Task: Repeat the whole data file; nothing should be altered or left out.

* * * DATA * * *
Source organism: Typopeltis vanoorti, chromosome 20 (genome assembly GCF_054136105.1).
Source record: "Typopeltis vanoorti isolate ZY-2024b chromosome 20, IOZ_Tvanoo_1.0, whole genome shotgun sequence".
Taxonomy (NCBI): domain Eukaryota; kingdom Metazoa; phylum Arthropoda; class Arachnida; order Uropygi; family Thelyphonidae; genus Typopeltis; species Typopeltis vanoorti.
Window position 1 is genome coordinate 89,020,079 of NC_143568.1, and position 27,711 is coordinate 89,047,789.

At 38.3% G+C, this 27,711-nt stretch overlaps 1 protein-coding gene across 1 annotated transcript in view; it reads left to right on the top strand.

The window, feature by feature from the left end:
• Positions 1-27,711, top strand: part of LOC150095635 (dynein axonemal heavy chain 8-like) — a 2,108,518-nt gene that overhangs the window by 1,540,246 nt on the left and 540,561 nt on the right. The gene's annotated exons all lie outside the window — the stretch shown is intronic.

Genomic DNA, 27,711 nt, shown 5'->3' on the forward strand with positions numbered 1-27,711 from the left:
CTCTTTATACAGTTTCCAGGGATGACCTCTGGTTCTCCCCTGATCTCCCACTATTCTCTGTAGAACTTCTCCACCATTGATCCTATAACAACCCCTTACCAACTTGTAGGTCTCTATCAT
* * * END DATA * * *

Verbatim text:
Source organism: Typopeltis vanoorti, chromosome 20 (genome assembly GCF_054136105.1).
Source record: "Typopeltis vanoorti isolate ZY-2024b chromosome 20, IOZ_Tvanoo_1.0, whole genome shotgun sequence".
Taxonomy (NCBI): domain Eukaryota; kingdom Metazoa; phylum Arthropoda; class Arachnida; order Uropygi; family Thelyphonidae; genus Typopeltis; species Typopeltis vanoorti.
Window position 1 is genome coordinate 89,020,079 of NC_143568.1, and position 27,711 is coordinate 89,047,789.

At 38.3% G+C, this 27,711-nt stretch overlaps 1 protein-coding gene across 1 annotated transcript in view; it reads left to right on the top strand.

The window, feature by feature from the left end:
• Positions 1-27,711, top strand: part of LOC150095635 (dynein axonemal heavy chain 8-like) — a 2,108,518-nt gene that overhangs the window by 1,540,246 nt on the left and 540,561 nt on the right. The gene's annotated exons all lie outside the window — the stretch shown is intronic.

Genomic DNA, 27,711 nt, shown 5'->3' on the forward strand with positions numbered 1-27,711 from the left:
CTCTTTATACAGTTTCCAGGGATGACCTCTGGTTCTCCCCTGATCTCCCACTATTCTCTGTAGAACTTCTCCACCATTGATCCTATAACAACCCCTTACCAACTTGTAGGTCTCTATCAT